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Anderson Cooper / CNN: Confidential Toyota Document Acknwledged Sudden Acceleration

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Anderson Cooper 360 on CNN aired a story last night discussing a 2006 Toyota internal "confidential" document that acknowledging electronic-caused sudden unintended acceleration that described an electronic "malfunction that caused the vehicle to acceleration on its own."

"The cruise control activates by itself at full throttle when the accelerator pedal position sensor is abnormal," states the document, written in Japanese, translated into English.

***

"This looks like a classic example of electronics causing a car to suddenly accelerate," said Michael Pecht, director of the CALCE Electronics Products and Systems Center at the University of Maryland.

Source: CNN

Unsurprisingly, Toyota tried for weeks to convince CNN to not air its report.

Contrary to many media reports, the NHTSA and NASA investigation did not vindicate Toyota's electronics as a potential cause of sudden unintended acceleration. Instead, NASA wrote that the Toyota electronic throttle control system is so complex that it was not realistic to prove that it cannot cause unintended acceleration and that NASA's report "does not vindicate the system." In fact, NASA identified a number of electronic causes of sudden unintended acceleration in its report.

Moreover, it appears that neither NHTSA or NASA had all of the critical documents and reports on Toyota SUA at the time the investigation was done. Toyota, for example, failed to provide NHTSA with the critical document discussed in Anderson Cooper's report. NHTSA failed to share critical public reports of sudden acceleration, like that Joseph McClelland.

This latest report on Toyota sudden acceleration raises another refrain of the critical question: What did Toyota know; and when did it know it?

[More on Toyota]

[More on Sudden Acceleration]

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(c) Copyright 2012 Brett A. Emison

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3 Comments

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  1. allan says:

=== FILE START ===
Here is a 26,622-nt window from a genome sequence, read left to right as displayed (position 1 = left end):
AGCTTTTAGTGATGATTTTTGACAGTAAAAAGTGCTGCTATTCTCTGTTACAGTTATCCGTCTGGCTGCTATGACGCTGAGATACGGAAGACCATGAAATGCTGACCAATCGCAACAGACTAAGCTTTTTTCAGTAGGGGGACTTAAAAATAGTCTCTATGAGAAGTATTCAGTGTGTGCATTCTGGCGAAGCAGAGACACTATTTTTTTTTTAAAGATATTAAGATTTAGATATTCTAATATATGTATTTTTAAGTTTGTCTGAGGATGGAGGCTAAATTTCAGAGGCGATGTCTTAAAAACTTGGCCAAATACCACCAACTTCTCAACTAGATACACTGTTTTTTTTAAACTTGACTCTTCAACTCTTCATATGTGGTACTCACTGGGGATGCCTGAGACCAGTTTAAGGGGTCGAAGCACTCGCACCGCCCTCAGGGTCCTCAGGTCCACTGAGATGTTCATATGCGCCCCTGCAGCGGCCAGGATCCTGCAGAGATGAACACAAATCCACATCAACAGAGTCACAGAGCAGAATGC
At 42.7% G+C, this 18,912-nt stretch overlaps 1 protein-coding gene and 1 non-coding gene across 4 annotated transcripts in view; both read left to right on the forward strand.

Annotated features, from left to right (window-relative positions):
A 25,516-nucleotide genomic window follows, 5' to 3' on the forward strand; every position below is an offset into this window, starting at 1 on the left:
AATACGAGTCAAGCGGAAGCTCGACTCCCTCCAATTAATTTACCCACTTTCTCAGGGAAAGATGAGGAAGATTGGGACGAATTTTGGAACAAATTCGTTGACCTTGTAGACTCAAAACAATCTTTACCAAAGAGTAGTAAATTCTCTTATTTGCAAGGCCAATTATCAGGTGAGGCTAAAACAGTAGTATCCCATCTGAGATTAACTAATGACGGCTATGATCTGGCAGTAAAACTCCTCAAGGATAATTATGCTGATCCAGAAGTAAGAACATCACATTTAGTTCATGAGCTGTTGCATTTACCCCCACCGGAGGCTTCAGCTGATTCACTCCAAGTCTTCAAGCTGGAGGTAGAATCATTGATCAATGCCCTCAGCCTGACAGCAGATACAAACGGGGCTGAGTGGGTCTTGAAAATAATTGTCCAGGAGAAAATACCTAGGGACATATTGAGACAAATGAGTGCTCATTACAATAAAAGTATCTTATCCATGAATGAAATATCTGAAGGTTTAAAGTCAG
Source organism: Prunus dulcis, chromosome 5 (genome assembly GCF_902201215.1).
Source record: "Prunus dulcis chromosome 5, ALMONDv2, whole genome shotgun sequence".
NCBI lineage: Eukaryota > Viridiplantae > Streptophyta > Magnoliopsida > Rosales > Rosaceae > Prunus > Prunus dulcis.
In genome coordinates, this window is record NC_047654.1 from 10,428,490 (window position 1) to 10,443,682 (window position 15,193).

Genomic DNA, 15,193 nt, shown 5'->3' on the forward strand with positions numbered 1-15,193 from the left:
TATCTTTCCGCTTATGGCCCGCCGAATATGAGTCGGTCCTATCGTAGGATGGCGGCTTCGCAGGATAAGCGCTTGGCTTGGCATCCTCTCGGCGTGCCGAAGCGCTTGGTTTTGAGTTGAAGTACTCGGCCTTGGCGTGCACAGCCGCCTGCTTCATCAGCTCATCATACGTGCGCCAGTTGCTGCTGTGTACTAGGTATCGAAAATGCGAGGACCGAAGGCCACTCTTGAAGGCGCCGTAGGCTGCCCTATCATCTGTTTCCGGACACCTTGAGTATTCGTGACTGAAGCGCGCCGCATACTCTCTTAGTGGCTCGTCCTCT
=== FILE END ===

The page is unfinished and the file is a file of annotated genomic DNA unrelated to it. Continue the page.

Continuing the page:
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    I am very disappointed in the biased reporting on Toyota. Did your reporters ever spend the few minutes it would take to compile the statistics on the number of incidents of driver error when individuals step on the gas peddle instead of the brake? There is a large segment of honest people that admit this. Your reporters turn a blind eye to this statistic. If they looked into this they would see that people make this mistake in all kinds of cars. Many times a day. Don’t you watch the news and see all the makes of cars that go through store fronts??? Don’t your reporters…producers, etc., ever think that it is curious that this so called sudden acceleration seems to generally occur when the driver is about to stop and would normally be hitting the brake…hence the lady you had on the show with the Lexis!!! She pulled into a parking spot which would require her to brake but instead the car went forward. She obviously hit the gas. It doesn’t take an on-board computer (that proved she hit the gas peddle instead of the brake) to determine the mistake she made. Many people make that mistake every day and admit it. It isn’t just a coincidence that these reported incidents have many common factors…e.g. a situation when normally the brake would be applied, like pulling into a parking space etc. and/or a bad driver. You profession did the same thing to Audi years ago and now gives passes to the Chevy Volt battery burning, The Ford 150 (read “No Brake”) Are your reporters just stupid or prejudice? All cars, American or foreign have the same type of electronics and the same type of people hit the gas when they should be stepping on the brake just like the woman on your show when she was in a situation that required her to step on the brake i.e. pulling into a parking space. That isn’t a coincidence. As a lawyer myself I have to believe that show was trial lawyer driven to try to gain an advantage and force a settlement to obtain large fees at the expense of the public as anyone can see it is completely bias based on the few minutes you gave the Toyota engineer and the failure of the reporter to ask the woman with the Lexis a few pointed questions consistent to the issues stated above. Like madam out of all the Toyota’s (millions) with no problems (to the contrary known as the most reliable cars and trucks) you had the car for 7000 miles…no problem and in fairness you pulled into a parking space where there was a need to step on the brake and “by coincidence” at that point you were supposed to be stepping on the brake your car took off. (not to mention the fact that the computer showed she mistakenly stepped on the gas peddle). one plus one is two not five. This is a classic case of driver error and there are plenty of honest people at CNN that know this. CNN has a lot of smart people working for them. Why don’t you do a story on the political and legal self serving attempts to distort the facts and scare the public into hurting Toyota for political and legal gain. Who would know better about the distortions than you. I would love to have honest CNN comments about this. I hope you can bury your pride and admit you were wrong although I doubt you have the self confidence to do so. That segment showed me and many I have spoken with that your show and its reporters are intellectually dishonest. Shame on you CNN!!!